Football as Global Health Promotion: FIFA’s 11 for Health Programme

“Prevention is better than a cure, no matter what disease we look at…football is an ideal platform to promote a healthy lifestyle and prevent disease.”       – Professor Jiri Dvorak, FIFA’s Chief Medical Officer

This month’s BJSM Editor’s Choice (free online) highlights an innovative approach to health and exercise promotion in Africa. Authors Colin Fuller, Astrid Junge, Cadrivel Dorasami, Jeff DeCelles, and Jiri Dvorak investigated how FIFA’s 11 for Health programme (watch promo video) impacted 10 to 15 year old children’s health knowledge in Mauritius and Zimbabwe. They conclude that the collaborative implementation model was successful and that post-programme analyses showed significant increases in most of the participants’ health knowledge.

Photo courtesy of: StephenandMelanie, Flickr Creative Commons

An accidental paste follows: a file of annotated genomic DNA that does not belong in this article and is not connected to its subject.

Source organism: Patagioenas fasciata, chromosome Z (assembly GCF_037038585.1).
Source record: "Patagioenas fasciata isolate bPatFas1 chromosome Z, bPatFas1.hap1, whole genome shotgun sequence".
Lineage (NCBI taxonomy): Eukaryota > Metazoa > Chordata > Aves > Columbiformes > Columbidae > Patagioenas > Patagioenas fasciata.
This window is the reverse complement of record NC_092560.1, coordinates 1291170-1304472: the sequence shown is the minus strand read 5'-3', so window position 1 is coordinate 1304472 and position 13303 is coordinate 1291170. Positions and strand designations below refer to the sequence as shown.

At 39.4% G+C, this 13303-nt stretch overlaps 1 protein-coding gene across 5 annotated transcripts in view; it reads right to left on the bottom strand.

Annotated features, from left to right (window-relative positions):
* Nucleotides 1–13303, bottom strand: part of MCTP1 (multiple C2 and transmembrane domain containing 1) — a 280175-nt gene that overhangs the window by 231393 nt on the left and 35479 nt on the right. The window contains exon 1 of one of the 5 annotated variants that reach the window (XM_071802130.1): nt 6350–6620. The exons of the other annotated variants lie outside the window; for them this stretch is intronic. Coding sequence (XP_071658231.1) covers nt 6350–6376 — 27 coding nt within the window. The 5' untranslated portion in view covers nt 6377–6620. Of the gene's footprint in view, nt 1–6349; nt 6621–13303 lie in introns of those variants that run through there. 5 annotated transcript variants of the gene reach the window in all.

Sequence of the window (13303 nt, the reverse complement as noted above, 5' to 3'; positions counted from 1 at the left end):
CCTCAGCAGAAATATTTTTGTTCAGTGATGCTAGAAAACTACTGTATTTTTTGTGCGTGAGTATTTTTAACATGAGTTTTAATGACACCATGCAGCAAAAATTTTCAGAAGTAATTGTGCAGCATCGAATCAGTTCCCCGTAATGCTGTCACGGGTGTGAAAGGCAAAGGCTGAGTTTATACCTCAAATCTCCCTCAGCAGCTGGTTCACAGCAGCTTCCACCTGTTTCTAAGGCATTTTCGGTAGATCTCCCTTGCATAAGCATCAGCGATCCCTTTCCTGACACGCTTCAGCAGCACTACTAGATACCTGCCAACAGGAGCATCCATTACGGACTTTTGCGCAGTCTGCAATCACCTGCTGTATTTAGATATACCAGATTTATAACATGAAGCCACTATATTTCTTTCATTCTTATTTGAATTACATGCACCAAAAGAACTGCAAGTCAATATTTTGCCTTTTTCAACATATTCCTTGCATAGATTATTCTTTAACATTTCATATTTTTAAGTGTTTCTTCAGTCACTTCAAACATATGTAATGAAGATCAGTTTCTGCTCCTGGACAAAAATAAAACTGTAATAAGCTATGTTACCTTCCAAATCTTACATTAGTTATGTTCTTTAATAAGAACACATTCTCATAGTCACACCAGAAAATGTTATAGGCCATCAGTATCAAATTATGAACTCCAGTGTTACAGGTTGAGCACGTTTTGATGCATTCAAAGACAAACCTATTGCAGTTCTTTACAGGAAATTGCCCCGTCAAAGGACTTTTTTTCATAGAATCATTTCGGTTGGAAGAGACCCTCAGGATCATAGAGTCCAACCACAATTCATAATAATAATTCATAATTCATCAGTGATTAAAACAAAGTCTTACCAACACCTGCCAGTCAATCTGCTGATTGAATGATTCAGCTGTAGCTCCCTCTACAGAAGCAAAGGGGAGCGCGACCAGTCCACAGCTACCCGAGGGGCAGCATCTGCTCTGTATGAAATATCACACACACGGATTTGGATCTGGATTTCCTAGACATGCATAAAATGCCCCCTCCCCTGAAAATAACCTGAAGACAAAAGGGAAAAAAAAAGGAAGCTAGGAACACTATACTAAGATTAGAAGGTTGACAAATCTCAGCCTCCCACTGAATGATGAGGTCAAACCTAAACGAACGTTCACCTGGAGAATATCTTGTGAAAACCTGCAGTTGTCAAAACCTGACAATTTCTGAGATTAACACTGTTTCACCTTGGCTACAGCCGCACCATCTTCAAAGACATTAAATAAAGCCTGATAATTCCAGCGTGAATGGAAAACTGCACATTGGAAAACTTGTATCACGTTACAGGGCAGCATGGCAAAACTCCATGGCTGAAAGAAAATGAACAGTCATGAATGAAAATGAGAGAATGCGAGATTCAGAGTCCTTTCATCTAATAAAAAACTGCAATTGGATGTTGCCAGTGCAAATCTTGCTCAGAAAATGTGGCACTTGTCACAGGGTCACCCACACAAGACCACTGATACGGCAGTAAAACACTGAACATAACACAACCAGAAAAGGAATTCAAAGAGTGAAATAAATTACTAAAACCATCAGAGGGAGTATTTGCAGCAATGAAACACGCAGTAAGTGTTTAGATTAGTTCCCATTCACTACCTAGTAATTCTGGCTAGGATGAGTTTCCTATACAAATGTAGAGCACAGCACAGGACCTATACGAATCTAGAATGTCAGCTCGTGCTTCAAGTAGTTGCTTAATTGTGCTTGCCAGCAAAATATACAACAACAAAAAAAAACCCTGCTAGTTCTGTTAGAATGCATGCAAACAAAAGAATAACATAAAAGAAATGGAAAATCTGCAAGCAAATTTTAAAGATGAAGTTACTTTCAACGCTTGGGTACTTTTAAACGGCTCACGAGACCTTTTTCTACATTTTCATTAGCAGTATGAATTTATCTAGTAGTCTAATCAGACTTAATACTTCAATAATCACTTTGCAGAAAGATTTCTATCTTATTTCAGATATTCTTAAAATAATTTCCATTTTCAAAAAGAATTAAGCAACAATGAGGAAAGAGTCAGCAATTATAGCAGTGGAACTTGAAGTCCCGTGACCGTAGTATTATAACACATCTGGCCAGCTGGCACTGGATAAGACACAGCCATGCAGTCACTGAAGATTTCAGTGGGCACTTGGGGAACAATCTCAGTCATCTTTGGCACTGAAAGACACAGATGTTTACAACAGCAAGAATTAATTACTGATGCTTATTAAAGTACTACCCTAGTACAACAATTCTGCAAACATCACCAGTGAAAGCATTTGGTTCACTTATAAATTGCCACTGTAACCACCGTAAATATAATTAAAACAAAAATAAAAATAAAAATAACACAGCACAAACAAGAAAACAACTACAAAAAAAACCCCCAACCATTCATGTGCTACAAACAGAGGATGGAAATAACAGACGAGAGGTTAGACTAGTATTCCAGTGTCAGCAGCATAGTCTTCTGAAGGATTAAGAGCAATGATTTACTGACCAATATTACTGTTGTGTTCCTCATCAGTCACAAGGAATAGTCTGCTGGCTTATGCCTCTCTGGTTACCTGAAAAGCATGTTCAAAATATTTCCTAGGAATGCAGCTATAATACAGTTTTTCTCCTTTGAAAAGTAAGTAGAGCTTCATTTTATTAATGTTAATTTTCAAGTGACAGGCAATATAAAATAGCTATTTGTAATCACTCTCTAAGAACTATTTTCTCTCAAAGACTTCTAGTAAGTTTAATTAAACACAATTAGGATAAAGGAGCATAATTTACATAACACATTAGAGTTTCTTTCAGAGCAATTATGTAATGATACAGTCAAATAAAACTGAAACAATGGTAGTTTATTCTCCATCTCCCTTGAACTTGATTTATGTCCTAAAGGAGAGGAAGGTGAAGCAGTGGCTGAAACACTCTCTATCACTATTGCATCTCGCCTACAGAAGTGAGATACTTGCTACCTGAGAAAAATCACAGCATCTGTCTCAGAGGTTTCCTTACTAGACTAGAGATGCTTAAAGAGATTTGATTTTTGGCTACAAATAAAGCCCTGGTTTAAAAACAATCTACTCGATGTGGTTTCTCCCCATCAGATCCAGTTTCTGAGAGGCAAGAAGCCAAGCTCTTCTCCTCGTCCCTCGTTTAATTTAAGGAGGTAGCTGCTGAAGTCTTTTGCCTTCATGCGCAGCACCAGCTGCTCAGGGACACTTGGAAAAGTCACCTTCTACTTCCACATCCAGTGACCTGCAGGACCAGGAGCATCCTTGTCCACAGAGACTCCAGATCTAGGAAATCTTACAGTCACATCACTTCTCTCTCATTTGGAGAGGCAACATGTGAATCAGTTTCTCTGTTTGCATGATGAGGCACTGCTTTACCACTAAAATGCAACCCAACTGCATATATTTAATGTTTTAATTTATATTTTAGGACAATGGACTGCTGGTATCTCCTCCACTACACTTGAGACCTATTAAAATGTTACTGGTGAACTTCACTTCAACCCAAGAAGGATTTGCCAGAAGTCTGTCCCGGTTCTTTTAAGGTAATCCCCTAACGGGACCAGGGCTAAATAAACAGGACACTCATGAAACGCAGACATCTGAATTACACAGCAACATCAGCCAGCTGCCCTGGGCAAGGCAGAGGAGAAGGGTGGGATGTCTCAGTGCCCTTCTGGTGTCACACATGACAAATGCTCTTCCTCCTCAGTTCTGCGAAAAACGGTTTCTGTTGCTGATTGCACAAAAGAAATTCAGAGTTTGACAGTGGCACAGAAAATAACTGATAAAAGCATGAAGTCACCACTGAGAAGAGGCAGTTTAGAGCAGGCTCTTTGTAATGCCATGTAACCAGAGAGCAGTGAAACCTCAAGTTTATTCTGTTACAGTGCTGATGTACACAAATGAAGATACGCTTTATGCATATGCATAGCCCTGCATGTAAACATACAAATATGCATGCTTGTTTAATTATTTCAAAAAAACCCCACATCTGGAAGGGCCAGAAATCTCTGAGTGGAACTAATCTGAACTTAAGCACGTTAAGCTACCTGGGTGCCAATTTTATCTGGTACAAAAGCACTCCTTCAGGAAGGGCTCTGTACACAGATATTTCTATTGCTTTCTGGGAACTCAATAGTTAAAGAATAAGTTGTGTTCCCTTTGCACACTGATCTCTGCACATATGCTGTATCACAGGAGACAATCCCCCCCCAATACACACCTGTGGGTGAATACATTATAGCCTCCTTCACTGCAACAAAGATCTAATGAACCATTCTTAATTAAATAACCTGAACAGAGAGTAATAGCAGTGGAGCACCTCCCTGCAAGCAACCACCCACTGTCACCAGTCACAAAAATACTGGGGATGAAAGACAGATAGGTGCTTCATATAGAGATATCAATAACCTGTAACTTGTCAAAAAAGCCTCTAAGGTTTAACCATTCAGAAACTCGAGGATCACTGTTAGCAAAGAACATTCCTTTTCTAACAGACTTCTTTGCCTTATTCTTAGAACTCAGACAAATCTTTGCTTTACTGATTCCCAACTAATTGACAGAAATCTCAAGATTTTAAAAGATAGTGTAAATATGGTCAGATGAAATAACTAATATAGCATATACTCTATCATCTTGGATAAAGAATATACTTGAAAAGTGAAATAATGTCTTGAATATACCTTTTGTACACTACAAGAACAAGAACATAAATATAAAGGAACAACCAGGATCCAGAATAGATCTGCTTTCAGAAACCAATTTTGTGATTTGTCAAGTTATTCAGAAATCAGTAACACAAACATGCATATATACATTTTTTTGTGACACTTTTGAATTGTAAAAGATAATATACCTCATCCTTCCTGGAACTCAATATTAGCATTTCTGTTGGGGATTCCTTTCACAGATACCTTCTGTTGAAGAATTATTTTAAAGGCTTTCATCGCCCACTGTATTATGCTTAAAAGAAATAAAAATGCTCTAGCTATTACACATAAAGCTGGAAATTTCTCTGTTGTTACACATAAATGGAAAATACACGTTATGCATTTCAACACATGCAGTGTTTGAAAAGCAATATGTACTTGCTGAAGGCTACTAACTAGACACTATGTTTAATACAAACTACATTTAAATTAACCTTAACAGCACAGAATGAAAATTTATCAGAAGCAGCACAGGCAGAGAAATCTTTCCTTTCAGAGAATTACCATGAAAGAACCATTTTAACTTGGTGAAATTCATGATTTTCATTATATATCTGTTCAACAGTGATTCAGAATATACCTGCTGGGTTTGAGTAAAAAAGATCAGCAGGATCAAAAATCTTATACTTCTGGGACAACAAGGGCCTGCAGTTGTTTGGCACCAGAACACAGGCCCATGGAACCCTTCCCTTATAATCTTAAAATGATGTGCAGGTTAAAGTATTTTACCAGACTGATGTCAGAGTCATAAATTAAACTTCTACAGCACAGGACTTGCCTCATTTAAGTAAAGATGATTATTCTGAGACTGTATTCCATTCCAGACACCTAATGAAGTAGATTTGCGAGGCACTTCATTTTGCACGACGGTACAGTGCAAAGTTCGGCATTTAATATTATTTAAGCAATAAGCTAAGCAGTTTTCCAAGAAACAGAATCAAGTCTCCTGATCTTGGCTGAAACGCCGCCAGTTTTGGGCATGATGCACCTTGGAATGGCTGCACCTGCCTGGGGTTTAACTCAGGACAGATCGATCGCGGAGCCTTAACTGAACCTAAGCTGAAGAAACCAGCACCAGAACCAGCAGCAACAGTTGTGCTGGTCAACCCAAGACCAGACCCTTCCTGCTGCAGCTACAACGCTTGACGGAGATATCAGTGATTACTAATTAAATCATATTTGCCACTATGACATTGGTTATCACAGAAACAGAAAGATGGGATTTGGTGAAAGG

As an outcome of these successful pilot projects and the 2011 nationwide implementation of the programme in Mauritius, over the last 2 months Dr Junge and Dr Fuller worked with Dr. Dvorak on a four-week programme expansion initiative. This involved ‘training the trainers’ in Nairobi (Kenya), and Windhoek (Namibia), and making presentations to Football Associations in Botswana and Malawi. (Read more about the nationwide implementation initiative here).

Dr. Dvorak also presented the results of successful nationwide implementation of the programme to the 61st FIFA Congress on June 1st, 2011 in Zurich. This congress received global media attention. Following the presentation, officials from many countries around the world approached FIFA’s medical team (F-MARC) to express their desire to partner in this initiative.

This project team exemplifies commitment to combining scientific rigour with social responsibility to create an exercise-based tool for health promotion. The potential for scaling up this programme means is has tremendous public health significance. BJSM will highlight ‘success stories’ from around the world as part of the journal’s promotion of ‘implementation’ as a key issue for sports medicine in the 2010s.

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